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WKU Counseling Center offers advice for finals week – WKUHerald.com

Finals week is approaching, and it can seem daunting to consider what this week of work could bring. However, there are ways for students to deal with the stress and pressure this week may bring.

Karl Loves, associate director of the WKU Counseling Center and licensed counseling psychologists, offered some advice on the best way to handle this stress, including how to stay calm during Finals week and study methods that might work best.

“Don’t feed the hype from the finals. Finals week actually isn’t as painful as it is in our imaginations,” Loves said. “It’s almost a rite of passage to talk about finals as horrific, like students going to war. You might even hear the students telling weekend stories to each other, trying to bond with who was worse off. I’m not saying Finals Week is easy, I’m just saying that doing well starts with staying calm, avoiding the hype, and avoiding stereotypes.”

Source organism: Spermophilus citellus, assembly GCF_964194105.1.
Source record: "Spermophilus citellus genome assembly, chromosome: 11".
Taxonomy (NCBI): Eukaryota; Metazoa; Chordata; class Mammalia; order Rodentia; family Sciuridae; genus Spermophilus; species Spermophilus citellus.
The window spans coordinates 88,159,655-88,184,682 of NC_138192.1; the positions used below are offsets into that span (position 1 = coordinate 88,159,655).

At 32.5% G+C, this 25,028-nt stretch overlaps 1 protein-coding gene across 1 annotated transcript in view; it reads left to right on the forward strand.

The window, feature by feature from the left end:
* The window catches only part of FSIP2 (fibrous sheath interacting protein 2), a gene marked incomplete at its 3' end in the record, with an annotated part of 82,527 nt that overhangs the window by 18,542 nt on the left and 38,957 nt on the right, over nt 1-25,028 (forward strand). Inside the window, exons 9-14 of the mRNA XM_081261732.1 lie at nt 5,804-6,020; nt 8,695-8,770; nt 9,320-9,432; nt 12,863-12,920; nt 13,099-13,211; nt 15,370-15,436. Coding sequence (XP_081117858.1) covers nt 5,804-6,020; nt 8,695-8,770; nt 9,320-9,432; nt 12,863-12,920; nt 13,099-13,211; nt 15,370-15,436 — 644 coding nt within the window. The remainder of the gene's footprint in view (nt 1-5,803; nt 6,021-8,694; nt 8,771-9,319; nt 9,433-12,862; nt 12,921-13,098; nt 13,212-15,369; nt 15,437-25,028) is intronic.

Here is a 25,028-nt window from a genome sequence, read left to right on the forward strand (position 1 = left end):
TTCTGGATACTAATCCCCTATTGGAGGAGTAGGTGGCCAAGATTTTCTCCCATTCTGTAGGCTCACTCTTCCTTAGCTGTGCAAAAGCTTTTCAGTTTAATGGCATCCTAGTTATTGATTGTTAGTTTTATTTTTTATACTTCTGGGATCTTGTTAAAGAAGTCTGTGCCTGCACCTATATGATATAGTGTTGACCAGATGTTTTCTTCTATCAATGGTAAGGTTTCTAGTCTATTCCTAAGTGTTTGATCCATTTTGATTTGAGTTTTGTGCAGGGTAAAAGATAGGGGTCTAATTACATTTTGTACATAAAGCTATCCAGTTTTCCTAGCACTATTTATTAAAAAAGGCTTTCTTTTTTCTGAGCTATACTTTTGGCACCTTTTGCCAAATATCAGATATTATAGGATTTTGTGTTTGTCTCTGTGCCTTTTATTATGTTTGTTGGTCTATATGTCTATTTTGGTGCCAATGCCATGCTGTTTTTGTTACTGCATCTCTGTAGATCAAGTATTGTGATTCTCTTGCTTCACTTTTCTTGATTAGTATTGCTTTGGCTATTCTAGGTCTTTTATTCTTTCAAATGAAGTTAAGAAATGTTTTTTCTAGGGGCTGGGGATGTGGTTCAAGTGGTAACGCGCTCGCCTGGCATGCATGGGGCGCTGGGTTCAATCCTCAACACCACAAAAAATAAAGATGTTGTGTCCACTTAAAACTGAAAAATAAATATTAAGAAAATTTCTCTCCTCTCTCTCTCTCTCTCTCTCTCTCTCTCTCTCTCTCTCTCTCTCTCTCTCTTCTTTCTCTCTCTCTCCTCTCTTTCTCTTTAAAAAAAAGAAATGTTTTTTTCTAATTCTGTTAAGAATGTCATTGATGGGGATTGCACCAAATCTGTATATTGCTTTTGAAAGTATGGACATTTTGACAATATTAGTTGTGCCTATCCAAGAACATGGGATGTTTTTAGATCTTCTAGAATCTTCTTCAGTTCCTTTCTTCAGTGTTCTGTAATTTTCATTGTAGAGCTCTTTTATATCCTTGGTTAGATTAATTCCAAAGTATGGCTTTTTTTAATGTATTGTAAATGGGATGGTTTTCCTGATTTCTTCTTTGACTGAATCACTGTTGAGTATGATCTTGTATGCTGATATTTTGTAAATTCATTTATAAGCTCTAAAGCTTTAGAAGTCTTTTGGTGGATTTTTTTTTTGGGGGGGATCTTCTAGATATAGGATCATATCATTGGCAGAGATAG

His first tip focused on the popular notion of the all-night attraction. Loves explained that research shows that night owls can actually cause problems with how well you study.

“Forget all the nights. There is some research that shows that group study sessions or binge-studying only help you achieve higher grades if you haven’t studied for the entire semester, Loves said. “In this case, spending the whole night may not help you enough to pass the test. Plus, staying up all night throws your brain out of the turmoil, messes up your sleep schedule, so you won’t be working at 100% for the next few days.”

Starting to study early and piecing together the information you need to know for your tests is a much more effective way to really learn information than overnight stays, says Loves.

“All nights are basically fairy tales played by students who haven’t learned how to learn,” Loves said. “It is better to start at least a week before the finals and spend a good part of the time each night going over your notes, readings, videos, etc. It is much better to do some work every day than to do all the work in one day.”

His second tip encouraged an understanding of what motivation really is. Everyone is motivated, and Lavz explained how even if you don’t want to do something, you can still do it.